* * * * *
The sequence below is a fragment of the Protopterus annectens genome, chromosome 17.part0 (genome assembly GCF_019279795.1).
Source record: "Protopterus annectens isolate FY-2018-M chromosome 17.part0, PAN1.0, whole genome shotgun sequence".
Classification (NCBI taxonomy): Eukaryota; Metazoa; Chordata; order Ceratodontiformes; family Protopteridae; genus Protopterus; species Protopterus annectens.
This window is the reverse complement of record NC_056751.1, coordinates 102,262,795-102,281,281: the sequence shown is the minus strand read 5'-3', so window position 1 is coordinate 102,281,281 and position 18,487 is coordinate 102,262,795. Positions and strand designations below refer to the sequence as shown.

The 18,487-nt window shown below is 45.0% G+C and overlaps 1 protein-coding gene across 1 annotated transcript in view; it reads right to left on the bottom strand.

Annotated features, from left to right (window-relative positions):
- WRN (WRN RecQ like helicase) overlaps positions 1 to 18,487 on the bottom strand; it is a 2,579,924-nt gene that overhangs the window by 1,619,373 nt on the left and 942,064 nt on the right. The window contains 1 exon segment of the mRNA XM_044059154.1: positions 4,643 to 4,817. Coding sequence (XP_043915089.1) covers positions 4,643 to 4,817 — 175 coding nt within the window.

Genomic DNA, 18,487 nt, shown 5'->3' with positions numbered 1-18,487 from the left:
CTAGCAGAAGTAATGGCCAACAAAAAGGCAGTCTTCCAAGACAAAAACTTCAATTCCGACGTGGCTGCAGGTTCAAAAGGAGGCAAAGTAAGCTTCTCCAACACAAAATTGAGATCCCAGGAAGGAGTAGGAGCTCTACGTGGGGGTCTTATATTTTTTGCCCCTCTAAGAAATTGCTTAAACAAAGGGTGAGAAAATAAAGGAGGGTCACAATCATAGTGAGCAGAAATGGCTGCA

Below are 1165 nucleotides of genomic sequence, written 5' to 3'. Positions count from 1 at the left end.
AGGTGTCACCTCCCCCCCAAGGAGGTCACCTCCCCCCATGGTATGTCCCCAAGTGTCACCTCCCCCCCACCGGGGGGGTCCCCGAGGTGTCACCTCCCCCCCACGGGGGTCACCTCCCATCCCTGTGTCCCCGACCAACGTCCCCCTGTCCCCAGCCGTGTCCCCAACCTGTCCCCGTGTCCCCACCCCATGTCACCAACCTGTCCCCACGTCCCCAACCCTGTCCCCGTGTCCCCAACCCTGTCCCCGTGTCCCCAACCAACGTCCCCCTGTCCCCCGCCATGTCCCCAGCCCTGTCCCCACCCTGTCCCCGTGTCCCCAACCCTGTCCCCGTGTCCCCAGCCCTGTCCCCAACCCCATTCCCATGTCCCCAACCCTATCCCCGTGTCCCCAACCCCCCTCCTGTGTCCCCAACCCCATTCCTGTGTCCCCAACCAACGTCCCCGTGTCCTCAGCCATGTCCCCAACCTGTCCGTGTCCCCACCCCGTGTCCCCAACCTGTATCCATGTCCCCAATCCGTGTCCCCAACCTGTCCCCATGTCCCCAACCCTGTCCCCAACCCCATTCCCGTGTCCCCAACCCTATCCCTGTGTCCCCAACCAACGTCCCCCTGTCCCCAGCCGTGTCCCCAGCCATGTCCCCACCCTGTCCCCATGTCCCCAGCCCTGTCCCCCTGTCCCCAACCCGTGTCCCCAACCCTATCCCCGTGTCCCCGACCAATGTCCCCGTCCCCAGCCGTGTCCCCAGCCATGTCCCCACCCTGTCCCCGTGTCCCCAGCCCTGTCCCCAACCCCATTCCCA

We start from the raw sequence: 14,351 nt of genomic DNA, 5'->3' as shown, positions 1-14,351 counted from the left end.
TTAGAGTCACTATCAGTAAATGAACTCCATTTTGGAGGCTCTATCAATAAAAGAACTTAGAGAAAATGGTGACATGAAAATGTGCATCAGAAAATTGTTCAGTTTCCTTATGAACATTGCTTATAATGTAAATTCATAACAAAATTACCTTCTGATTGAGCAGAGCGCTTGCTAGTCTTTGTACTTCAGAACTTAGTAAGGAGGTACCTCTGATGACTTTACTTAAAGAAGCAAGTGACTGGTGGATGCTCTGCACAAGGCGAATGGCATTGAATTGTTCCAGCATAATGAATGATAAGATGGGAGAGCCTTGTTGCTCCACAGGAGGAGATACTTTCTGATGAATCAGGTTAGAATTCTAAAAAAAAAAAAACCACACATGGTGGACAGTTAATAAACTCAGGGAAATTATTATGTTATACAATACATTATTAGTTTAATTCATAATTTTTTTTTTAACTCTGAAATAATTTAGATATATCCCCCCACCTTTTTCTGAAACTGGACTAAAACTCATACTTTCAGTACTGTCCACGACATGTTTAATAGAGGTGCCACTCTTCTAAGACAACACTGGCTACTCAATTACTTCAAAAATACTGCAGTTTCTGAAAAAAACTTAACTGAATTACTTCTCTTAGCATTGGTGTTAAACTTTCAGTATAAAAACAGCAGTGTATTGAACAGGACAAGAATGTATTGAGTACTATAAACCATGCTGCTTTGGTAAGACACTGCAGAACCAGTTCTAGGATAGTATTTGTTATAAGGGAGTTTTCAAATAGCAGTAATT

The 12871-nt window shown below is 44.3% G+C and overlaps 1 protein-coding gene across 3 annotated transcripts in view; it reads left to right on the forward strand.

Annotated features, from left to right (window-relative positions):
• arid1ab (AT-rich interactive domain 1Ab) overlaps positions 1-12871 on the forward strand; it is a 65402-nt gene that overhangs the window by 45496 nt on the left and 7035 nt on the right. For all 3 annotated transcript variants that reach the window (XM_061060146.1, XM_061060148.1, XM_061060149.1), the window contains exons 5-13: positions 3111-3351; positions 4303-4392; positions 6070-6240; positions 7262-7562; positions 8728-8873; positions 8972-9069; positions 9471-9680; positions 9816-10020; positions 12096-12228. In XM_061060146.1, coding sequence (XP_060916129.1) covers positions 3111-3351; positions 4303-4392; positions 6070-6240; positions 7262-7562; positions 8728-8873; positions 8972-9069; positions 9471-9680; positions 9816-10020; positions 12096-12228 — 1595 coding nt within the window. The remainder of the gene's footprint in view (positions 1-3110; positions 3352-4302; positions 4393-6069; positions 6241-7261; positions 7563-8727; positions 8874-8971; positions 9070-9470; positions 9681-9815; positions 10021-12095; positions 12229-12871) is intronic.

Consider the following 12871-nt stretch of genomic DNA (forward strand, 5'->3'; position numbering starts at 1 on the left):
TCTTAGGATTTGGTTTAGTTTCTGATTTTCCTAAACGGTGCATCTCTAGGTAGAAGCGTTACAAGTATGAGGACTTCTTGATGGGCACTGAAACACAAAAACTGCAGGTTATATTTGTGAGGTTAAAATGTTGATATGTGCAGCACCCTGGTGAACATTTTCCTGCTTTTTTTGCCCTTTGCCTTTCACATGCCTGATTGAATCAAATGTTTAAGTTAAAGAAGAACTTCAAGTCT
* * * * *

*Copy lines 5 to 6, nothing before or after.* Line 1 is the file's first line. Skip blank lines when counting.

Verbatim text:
The 18,487-nt window shown below is 45.0% G+C and overlaps 1 protein-coding gene across 1 annotated transcript in view; it reads right to left on the bottom strand.

Annotated features, from left to right (window-relative positions):